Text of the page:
Reki was arrested, briefly, by the sharp cunning in the old crone’s eyes – eyes that, were she to let her guard down at all, would see through any plan she might concoct. They would have to be careful.
“The pleasure is ours, I’m sure,” Reki purred, offering a slight bow in the other woman’s direction.
Urdr, the weavess who bound all of Breidelstein to the will of herself and her two-faced son, merely hummed before turning her attention back to the table before them.
Ulfr blanched a little, then swallowed before continuing. “Please, be seated, and tell me what brings such a delegation of Singers to my waters?”
Reki’s mouth curled up in what was half a smile, half a sneer as she approached the table. He intended to play stupid, did he? That would never do. “Surely you cannot expect me to believe you are unaware of the ships we rode on to come here? The Lady Runa is one of our apprentices, yes, but I am attached to the Vidofnir, Eydri is attached to the ship led by not just your nephew but by Runa’s betrothed, and Aema is attached to the leader of the ships out of Kjell.”
Ulfr raised an eyebrow. “That accounts for three – well, four, of you. What of the others?”
Reki laughed as musically as she knew how. If the man was even half so stupid as he pretended to be, she might be able to charm him. “Svana signed on with the Eikthyrnir, captained by an old friend of your half-brother’s, and Ria is an apprentice who happened to be traveling with them. And I assure you, after all that has happened? Making nice with the Matrons is the least of your worries.”
The man stared at her, thin-lipped, as he took his seat at the head of the table. The throne, interestingly. He was perhaps not so confident in his rule as he pretended to be.
The other women all stood at ease around the table now. With poise and grace she could be proud of, each of them sat. Not one of them reached forward for the wooden mug – filled with who-knew-what – or their trancheon to fill it with meat.
The usurper gestured, and suddenly thralls swarmed about the table, lading everyone’s trancheons until they were piled high with venison, fish, bread, and more braised vegetables than Reki could count. She offered a thin-lipped smile to her hosts and their thralls, but did not stint on filling her belly. There was more food, she thought, than all the crew of the Vidofnir could have eaten at one sitting, and she wondered whose idea that was.
Ulfr, once they had all finished their first cup, smiled a little more loosely, as though he thought himself safe enough to speak now. “I understand you may bear some loyalty to your respective Captains, but it really is hopeless you know.”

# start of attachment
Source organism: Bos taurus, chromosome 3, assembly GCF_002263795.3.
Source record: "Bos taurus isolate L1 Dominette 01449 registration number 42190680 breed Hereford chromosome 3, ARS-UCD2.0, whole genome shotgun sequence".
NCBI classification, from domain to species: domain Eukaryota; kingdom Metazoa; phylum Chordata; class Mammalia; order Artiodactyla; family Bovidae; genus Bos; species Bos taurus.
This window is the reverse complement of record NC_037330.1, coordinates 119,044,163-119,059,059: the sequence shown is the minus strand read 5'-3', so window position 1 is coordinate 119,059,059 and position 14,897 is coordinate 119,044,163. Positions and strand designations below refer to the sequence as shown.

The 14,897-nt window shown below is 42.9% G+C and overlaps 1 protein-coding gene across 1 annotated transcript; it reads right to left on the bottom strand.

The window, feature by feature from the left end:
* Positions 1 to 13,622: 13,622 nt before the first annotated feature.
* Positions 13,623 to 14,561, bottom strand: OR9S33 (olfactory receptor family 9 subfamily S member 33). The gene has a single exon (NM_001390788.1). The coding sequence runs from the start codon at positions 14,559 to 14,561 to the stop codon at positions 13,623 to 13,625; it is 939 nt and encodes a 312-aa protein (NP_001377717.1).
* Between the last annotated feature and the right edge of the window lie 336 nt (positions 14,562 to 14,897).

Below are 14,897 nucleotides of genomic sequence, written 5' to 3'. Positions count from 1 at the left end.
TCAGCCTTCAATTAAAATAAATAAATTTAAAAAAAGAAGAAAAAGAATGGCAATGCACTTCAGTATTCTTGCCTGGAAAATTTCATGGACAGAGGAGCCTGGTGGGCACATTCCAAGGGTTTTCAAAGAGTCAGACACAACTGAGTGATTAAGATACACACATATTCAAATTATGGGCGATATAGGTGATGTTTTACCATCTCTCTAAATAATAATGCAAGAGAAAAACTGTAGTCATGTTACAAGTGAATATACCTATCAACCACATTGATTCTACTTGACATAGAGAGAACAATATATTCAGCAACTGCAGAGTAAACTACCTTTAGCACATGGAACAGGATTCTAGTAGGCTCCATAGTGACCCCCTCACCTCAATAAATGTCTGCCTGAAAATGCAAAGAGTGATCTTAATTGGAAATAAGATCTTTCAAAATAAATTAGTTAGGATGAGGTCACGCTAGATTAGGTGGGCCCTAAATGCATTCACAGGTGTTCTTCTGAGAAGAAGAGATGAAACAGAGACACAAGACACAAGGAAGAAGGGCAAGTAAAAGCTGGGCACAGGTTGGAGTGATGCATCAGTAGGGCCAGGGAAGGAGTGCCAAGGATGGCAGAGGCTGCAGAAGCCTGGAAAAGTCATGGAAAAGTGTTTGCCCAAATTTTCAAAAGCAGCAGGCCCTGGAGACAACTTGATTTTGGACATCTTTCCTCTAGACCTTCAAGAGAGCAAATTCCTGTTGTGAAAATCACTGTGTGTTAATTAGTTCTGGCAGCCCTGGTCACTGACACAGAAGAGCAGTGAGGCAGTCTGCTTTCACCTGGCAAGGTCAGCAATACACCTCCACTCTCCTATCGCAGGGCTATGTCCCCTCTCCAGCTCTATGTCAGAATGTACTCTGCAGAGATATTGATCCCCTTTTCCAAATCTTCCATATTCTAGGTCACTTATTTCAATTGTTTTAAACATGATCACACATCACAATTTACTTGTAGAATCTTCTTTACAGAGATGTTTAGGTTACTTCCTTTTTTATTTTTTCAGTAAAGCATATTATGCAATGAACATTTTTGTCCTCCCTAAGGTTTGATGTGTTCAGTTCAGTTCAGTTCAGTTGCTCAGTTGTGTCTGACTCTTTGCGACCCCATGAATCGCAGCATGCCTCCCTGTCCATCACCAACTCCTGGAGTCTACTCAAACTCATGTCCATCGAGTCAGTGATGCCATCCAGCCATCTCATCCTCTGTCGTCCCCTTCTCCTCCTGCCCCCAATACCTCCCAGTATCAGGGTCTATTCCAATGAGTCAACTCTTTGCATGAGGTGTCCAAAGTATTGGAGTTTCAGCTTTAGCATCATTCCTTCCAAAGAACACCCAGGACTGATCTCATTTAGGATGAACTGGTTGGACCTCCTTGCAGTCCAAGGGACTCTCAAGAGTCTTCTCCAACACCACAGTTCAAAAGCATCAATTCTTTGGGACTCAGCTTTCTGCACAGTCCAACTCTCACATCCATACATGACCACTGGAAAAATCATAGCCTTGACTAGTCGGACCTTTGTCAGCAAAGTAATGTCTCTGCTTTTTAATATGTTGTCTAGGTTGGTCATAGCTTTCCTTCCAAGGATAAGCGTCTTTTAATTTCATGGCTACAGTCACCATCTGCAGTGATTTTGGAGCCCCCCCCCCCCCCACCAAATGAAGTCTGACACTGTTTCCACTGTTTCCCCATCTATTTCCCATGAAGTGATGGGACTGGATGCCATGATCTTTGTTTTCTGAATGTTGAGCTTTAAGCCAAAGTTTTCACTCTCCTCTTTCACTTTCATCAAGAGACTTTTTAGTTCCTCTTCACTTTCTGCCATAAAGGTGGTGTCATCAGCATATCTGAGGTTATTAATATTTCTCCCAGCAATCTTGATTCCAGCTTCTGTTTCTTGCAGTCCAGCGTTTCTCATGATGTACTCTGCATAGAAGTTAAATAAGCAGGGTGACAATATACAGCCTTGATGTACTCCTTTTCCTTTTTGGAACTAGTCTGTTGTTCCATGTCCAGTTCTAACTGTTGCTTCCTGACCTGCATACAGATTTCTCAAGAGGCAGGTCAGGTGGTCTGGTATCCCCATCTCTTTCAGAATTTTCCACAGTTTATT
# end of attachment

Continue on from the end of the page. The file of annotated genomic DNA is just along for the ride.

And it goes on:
Eydri smirked. “Oh? Are the vagabonds, who spend all their seasons out raiding and fighting, really so much weaker than your little navy, kept at home every season just in case your half-brother decides to try for your throne?”
“Not at all.” A grin split Ulfr’s face. There was nothing at all pleasant about it. “It’s just that my victory is certain. I cannot lose.”
“There is no-one in this world whose victory is certain – not ever,” Aema snapped. “The Norns will not allow it.”
“But what, then, of Oracles? Do they not foretell the future? And should they foretell victory, is that not certain?”
“I think you will find,” Reki purred. “That Oracles very rarely speak of victories and defeats.” Certainly the one on Attilsund, according to Lord Stigander, had shown the results of battle only incidentally.
“But Oracles, I’m sure you know, have sworn a very particular oath. Most weavers are under no such compunction.”
Reki’s white eyebrows rose. “I’m surprised you know so much about the Oracles.”
Ulfr scoffed. “Please. Mother went through her apprenticeship, as all proper Weavers must. The Elven Oracles are famously extreme.”
“If your lady Mother went through her proper apprenticeship, then she must be intimately familiar with the ways of the Norns and of fate…” Svana ventured.
Good. Get the old woman talking. Reki inhaled and tried not to hold her breath, waiting for Urdr to finally speak.
“Aye,” the old woman croaked, then returned to eating in silence. Reki saw her disappointment mirrored in the faces of those around her.
“Mother.” Ulfr’s voice was half-scolding, half-pleading. “What’s the harm in sharing? They, too, are enchantresses.”
“Their Art is different,” Urdr croaked.
“The mysteries of Song and the mysteries of Cloth are two separate things. You cannot enchant a rug by singing at it, just as you cannot strengthen a man by Weaving at him,” Runa answered – and not by rote, Reki was pleased to hear. The girl had been learning, after all.
“Bah! Fine, then,” Ulfr said, throwing up a hand. “Well then I’ll tell you -”
“You shall not!” Urdr shot to her feet, and it was as though lightning shot from her eyes at her son. “Speak no more, idiot boy, and allow us to enjoy our meal in peace.”
Ulfr, cowed, shrank back into his throne. “Yes, mother.”
Tcheh. Too bad, that. Ulfr had been looking for a chance to boast, and probably hadn’t really cared that the women at table with him were his enemies. It was even possible he didn’t think they were a threat, despite being enemies. Some men were stupid that way, and it began to look as though Ulfr were one of them.
Afterwards, they ate in silence for some time. “Lady Urdr,” Bea ventured at one point, but was silenced by a look even deadlier than the one she had given her son. She would be a formiddable opponent.
Reki hid a vulpine grin behind the rim of her mug. This was going to be fun.
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